Photo from JaCas Photography /Subaraw Biodiversity Festival.

In September 2011,  five city government employees of Santiago City in Isabela used Philippine flags as improvised headgear, seeking refuge from the scorching sun. They were slapped with administrative and criminal charges for violating flag etiquette as prescribed by Republic Act 8491 or the Flag and Heraldic Code of the Philippines that prohibits the use of the flag as clothing or drapery.

This law outlines additional regulations to safeguard the sanctity of our flag. It underscores that the flag should never touch the ground or water, emphasizing its elevated status and symbolic value. Proper procedures for raising and lowering the flag, as well as the prohibition of altering its design, are also stipulated. These guidelines serve as a constant reminder of the need to handle our national flag with respect and dignity.

Beyond the legalities, the Philippine flag carries profound historical and cultural significance.

The story of the Philippine flag’s birth dates back to the height of the Philippine Revolution against Spanish colonial rule. In 1898, during the period of national awakening, Filipino revolutionary leaders sought to create a flag that would symbolize the aspirations of the Filipino people. The task of crafting the flag fell upon Marcela Agoncillo, her daughter Lorenza, and Doña Delfina Herbosa de Natividad.

Using their skills and creativity, the women meticulously sewed the flag, with the revolutionary ideals of freedom and independence guiding their every stitch. The eight-rayed golden sun, the three stars representing Luzon, Visayas, and Mindanao, and the colors blue representing peace, truth, and justice, red symbolizing patriotism and valor, and white symbolizing purity and integrity.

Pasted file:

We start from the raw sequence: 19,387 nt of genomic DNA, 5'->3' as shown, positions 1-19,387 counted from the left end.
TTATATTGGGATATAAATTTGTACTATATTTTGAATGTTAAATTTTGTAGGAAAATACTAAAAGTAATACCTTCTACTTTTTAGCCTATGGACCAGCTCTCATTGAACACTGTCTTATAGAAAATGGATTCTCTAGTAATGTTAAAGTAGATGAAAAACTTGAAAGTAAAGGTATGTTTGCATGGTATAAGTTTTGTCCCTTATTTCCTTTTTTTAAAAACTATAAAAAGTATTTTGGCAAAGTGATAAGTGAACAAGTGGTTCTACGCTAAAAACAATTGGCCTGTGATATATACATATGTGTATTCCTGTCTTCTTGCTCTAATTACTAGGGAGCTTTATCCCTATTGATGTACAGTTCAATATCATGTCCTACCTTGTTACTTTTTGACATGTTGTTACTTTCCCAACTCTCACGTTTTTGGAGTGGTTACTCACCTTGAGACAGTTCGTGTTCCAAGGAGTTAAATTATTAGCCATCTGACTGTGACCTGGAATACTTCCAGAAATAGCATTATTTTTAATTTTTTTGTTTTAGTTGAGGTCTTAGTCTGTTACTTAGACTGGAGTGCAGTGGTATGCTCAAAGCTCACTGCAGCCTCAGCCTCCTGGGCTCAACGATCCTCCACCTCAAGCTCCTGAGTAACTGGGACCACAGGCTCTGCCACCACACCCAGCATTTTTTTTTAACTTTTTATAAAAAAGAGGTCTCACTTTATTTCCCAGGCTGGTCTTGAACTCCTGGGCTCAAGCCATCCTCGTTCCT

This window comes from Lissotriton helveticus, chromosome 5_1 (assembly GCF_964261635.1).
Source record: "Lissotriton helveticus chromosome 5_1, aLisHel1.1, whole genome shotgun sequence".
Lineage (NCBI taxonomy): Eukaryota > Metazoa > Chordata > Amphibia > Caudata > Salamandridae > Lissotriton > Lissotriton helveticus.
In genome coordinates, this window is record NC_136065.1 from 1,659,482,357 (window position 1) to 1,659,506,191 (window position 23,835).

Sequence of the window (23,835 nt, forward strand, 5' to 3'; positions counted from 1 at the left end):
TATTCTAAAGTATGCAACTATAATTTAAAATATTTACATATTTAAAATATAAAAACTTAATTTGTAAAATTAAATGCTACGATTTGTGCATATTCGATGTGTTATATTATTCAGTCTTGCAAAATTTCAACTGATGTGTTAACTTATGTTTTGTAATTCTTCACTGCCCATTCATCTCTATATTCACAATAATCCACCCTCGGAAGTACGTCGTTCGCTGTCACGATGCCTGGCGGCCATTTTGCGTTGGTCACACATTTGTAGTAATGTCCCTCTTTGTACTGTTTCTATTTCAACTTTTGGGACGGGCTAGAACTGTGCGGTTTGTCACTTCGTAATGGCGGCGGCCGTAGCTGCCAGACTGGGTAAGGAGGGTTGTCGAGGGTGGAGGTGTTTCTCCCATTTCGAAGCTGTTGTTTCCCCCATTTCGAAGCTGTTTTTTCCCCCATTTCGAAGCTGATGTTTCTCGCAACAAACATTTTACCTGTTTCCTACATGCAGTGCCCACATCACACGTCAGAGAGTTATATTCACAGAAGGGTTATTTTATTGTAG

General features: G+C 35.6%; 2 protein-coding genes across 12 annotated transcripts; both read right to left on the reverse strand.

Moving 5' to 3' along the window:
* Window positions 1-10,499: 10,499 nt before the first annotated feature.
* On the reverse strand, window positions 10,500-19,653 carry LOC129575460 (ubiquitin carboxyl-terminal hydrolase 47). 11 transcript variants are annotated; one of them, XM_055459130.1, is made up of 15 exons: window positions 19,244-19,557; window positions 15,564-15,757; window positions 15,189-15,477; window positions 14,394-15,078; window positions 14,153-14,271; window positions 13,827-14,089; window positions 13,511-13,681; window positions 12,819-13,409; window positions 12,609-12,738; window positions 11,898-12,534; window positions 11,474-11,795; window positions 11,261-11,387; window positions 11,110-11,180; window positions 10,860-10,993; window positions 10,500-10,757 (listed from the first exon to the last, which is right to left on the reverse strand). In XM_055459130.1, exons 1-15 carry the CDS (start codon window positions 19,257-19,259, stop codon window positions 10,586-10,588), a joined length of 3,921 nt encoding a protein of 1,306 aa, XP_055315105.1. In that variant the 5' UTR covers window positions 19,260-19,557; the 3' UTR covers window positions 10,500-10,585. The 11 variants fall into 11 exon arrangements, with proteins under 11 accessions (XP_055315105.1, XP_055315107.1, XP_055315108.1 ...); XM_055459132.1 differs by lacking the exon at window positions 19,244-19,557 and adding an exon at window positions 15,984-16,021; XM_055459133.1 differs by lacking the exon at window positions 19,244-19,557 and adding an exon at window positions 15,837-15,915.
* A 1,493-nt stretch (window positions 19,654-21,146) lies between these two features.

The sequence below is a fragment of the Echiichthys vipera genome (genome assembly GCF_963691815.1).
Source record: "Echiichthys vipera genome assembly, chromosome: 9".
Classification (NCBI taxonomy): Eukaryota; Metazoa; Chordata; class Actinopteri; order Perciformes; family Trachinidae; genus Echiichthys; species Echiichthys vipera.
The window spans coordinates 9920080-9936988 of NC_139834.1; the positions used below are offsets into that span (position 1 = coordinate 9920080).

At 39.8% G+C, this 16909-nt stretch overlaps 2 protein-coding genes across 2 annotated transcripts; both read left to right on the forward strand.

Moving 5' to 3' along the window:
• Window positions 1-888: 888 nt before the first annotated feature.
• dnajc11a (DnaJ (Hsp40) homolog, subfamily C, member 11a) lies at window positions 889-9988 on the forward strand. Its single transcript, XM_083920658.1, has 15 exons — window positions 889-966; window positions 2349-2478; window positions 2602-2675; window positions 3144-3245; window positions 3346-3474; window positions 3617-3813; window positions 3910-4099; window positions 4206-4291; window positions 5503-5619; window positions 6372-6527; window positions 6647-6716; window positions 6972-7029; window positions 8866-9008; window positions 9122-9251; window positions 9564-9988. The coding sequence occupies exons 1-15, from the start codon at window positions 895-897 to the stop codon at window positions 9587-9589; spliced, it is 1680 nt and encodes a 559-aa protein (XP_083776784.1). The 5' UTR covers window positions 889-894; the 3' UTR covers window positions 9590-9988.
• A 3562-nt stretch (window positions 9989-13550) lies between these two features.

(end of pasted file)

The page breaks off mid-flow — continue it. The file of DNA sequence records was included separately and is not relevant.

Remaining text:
This flag was first unfurled and hoisted in battle on May 28, 1898, in Alapan, Imus, Cavite days before General Emilio Aguinaldo, standing on the balcony of his ancestral home in Kawit, Cavite, proudly waved the Philippine flag, signaling the birth of a sovereign nation on June 12, 1898.

Recognizing its significance, May 28 to June 12 was designated as Philippine Flag Days were Filipinos are encouraged to display the Philippine flag in their homes, schools, offices, and public spaces

Throughout Philippine history, there have been periods when the display of the Philippine flag was prohibited or restricted. One such significant era was during the Philippine-American War, which spanned from 1899 to 1902. During this time, the United States, as the colonial power, imposed strict regulations on the use and exhibition of the Philippine flag.

Under American colonial rule, the Philippine flag symbolizes resistance against American authority and was perceived as a threat to their control. Consequently, the flag was outlawed, and anyone found possessing or displaying it faced severe consequences. This prohibition aimed to suppress any form of opposition or assertion of Philippine independence.

For years, the Philippine flag remained hidden and its display was considered an act of defiance against the occupying power. However, as the Filipino nationalist movement gained momentum and the struggle for independence continued, the resilience of the flag became evident.

On July 4, 1946, the Philippines gained its long-awaited independence from American colonial rule. The Philippine flag was raised high, signifying the triumph of the Filipino people in their struggle for self-governance.

Today, the Philippine flag stands as a testament to the nation’s resilience and enduring spirit. It serves as a poignant reminder of the sacrifices made by our ancestors in their pursuit of freedom and independence. The flag represents the collective and triumph of the Filipino people against colonial oppression.

From a symbol of resistance during times of subjugation to a beacon of hope and unity in the quest for self-governance. The flag unifies us as a nation, transcending individual differences and reinforcing our shared identity as it embodies the ideals of peace, justice, and valor that form the foundation of our nation.